• Almond
  • Date
  • Apple (1 whole)

That is it, CADA. All you do is, cut up the apple, dates and the almonds and mix it together with the shredded coconut. If you have a blender or food processor or even better a thermomix, you can use that to do the chopping.

If you feel a little adventurous, you could add some rolled oats as well and roast it for a short time in the oven. You might want to drizzle a mixture of water and honey over the top of it to make the oats crunchy. You can eat this granola with yoghurt.

For me, I eat it as is, for breakfast or a snack. Yum, yum.


Slow cooked Beef Bolognese Sauce

By now, I hope you have fallen in love with your slow cooker too. The following recipe is most loved by my daughter who happily scoops up seconds and thirds and she’s only 5!

This is my way of making the humble Bolognese sauce, which I use in 3 ways. 1 night for pasta, 1 night for lasagna and 1 night for soup! If you want to cook enough to do that too, please double or even triple the recipe.

Beef Bolognese

  • 1 kilo of grass fed beef mince
  • 1 onion, chopped
  • 2 cloves garlic, crushed
  • 4 tsp of your favourite combination of Italian herbs
  • 1 capsicum, any colour, diced
  • 3 carrots or so, diced or grated
  • a zucchini if you have one, grated
  • any other vegetable you want to hide, grated
  • 200ml red wine/white wine
  • 500ml beef/chicken stock
  • 1 can of tomato puree (or home made see recipe pizza sauce)
  • salt/pepper

If you feel like it, feel free to saute the mince, onion, garlic, and Italian herbs. Once sauteed place them into the slow cooker and add the rest of the ingredients.

Cook for 3 hours on high or 6 hours on low. Serve with pasta or quinoa.

Sometimes I just chuck everything into the slow cooker without sauteing and browning the meat first. It turns out fine and it is a real time saver if you are in a rush.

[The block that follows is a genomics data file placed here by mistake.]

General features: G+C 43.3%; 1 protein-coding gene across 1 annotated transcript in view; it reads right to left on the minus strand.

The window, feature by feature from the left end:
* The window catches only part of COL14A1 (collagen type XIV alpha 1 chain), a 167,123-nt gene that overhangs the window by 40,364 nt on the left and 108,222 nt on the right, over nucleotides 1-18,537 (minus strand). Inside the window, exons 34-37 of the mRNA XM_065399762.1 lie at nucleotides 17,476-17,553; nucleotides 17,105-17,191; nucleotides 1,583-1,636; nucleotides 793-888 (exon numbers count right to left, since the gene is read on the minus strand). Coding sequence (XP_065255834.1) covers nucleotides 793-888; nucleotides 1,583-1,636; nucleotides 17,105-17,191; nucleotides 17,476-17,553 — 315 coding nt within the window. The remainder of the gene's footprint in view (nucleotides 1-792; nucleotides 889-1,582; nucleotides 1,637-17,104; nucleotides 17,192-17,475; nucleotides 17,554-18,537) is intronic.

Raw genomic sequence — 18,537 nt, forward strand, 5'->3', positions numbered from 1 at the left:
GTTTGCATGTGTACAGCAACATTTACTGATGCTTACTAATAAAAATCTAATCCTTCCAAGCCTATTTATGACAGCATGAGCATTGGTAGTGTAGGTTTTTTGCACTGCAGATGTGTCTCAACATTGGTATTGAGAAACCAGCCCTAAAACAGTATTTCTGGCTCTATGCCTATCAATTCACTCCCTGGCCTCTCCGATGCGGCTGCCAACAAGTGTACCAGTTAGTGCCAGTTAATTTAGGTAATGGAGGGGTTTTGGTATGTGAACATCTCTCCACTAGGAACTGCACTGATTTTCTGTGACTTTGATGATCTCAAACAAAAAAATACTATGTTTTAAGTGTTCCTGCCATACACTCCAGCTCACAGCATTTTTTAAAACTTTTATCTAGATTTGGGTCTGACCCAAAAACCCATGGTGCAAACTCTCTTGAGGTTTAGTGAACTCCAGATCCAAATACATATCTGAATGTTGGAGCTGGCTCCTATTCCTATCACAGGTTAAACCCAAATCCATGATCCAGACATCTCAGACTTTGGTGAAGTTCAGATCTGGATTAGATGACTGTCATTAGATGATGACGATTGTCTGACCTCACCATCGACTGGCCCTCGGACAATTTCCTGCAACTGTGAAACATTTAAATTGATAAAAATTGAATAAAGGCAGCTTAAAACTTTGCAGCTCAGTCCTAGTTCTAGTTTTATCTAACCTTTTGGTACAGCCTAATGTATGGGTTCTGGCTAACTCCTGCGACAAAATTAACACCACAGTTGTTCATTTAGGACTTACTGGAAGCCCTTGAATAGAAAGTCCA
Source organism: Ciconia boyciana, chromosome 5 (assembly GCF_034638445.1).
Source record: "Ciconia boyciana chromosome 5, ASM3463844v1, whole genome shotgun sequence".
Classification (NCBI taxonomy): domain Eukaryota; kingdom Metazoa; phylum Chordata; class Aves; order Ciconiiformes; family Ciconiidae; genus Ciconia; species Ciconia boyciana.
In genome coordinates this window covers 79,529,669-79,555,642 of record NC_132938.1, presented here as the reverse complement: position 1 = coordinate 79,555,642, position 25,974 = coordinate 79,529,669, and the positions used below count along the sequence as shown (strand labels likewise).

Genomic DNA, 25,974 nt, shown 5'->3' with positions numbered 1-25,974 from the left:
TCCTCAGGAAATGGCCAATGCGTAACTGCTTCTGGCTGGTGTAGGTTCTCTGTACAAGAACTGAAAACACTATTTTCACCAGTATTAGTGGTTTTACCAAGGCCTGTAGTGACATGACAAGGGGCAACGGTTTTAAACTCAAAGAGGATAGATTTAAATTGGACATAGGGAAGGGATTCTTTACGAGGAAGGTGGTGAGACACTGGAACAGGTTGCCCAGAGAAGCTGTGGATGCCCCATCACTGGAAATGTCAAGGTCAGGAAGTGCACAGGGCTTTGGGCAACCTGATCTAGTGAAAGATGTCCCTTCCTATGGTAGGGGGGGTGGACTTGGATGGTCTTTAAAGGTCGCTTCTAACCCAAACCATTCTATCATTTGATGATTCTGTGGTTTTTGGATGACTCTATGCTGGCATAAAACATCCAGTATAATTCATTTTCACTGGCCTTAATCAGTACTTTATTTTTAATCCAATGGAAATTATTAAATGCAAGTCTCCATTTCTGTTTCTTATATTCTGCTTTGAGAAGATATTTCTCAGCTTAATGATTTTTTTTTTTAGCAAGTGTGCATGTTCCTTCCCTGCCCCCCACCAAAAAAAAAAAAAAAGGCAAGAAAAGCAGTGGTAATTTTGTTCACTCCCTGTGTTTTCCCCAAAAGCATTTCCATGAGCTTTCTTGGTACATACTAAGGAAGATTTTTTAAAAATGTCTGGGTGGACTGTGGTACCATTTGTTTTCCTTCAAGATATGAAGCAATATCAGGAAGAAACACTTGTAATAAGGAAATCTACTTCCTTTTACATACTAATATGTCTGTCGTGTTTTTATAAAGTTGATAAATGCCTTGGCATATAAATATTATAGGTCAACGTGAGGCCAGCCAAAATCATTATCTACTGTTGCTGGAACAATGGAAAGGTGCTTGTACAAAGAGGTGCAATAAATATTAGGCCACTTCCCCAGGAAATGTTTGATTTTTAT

Chai latte in your slow cooker

Here is a Chai Latte recipe for in your slow cooker!!  I make this around Christmas time, but you could make any time of the year, of course. Many people adore a lushious Chai Latte and when they order one at the coffee shop I am always surprised that it is made from some dubious dried and sickly sweet powder. Probably full of additives not so healthy for our bodies?? Here is a wholesome recipe.


Chai Latte

  • 8 cups of water
  • 8 black tea bags
  • 1/2 cup of rapadura sugar (this is unrefined and unprocessed sugar) feel free to use xylitol or stevia or any other type of wholesome sweetener adjust amount accordingly.
  • 16 whole cloves
  • 16 cardamom seeds
  • 5 cinnamon sticks
  • 8 slices of fresh ginger
  • 1 vanilla bean
  • 1/2 cup milk
  1. Combine water, tea bags, sweetener, cloves, cardamom, cinnamon sticks and ginger in your slow cooker. Cover and cook on high 2-2 1/2 hours.
  2. Strain the mixture and discard the solids. At this point you can keep the tea refrigerated for 3 days.
  3. Stir in the milk just before serving.




Slow Cooked Beef Roast

When I make a roast I prefer to do it the slow cooker. It minimises the change of me burning it and it stays incredibly moist. Win, win!

Beef roast

  • 2-3 potatoes
  • 2-3 carrots
  • 2 onions
  • salt and pepper
  • 2 kg roasting beef
  • 1/2 cup of water or beef stock, or white or red wine
  • 2 bay leaves
  • any herbs you might desire
  1. Cut the veggies into slices and place at the bottom of the slow cooker.
  2. Season beef with salt and pepper, then place on top of the veggies.
  3. Add water or stock, red or white wine and extra seasoning to taste.
  4. Cover and cook on low for 8-10 hours for well done meat, 6-7 hours for medium. or on high for 5-6 hours.